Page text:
Malaysia’s inflation rate held at the lowest in more than two years in November, giving the central bank scope to keep interest rates steady and support growth.
Consumer prices rose 1.3 percent from a year earlier, after climbing at the same pace in October, the Putrajaya-based Statistics Department said in a statement today. The median of 18 estimates in a Bloomberg News survey was for a 1.4 percent gain.
The World Bank said today most policy makers in East Asia’s emerging nations should keep interest rates steady as economic growth is poised to accelerate next year without spurring inflation. Bank Negara Malaysia has maintained borrowing costs at 3 percent for nine consecutive meetings and said last month price gains are expected to remain “modest” in 2013.
“Malaysia is in a sweet spot and Bank Negara can keep the key rate unchanged for a while,” Jackit Wong, a Hong Kong-based economist at Natixis Asia Ltd., said before the report. “Malaysia’s economy will likely remain solid, continuously supported by firm domestic consumption and strong investment.”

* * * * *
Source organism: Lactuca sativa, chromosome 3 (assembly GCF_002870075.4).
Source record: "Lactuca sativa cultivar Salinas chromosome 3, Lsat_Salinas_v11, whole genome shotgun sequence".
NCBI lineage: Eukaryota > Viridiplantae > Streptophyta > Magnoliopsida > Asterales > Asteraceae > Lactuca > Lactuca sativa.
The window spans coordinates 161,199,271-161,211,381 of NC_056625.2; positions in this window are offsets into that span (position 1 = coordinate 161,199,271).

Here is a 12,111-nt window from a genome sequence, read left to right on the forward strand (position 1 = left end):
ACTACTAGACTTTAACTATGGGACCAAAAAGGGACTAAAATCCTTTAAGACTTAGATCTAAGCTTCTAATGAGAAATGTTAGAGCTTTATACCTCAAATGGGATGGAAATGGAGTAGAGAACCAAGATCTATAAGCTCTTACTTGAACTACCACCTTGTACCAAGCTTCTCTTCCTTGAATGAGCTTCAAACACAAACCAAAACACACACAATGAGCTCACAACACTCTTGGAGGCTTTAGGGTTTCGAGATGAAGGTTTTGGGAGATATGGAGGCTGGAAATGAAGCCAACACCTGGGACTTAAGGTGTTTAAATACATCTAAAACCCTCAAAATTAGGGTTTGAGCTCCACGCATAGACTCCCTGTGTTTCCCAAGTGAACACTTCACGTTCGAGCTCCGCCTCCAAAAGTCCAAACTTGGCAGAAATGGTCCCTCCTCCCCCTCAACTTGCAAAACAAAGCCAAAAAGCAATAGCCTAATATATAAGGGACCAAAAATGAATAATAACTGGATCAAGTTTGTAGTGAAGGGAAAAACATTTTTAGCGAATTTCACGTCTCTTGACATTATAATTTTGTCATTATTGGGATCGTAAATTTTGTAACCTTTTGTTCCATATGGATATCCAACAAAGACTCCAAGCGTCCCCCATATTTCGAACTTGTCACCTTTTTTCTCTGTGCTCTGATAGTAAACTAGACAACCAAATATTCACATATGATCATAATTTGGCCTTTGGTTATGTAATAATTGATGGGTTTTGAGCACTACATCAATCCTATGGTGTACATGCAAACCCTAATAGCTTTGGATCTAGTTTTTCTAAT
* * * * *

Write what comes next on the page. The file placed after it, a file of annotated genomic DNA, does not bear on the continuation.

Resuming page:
Malaysia’s interest rates are “roughly in line” with those suggested by the Taylor rule, the World Bank said today. John Taylor, an economist at Stanford University, published in 1993 an interest-rate formula, which measures where a central bank should set its policy rate based on inflation and growth.
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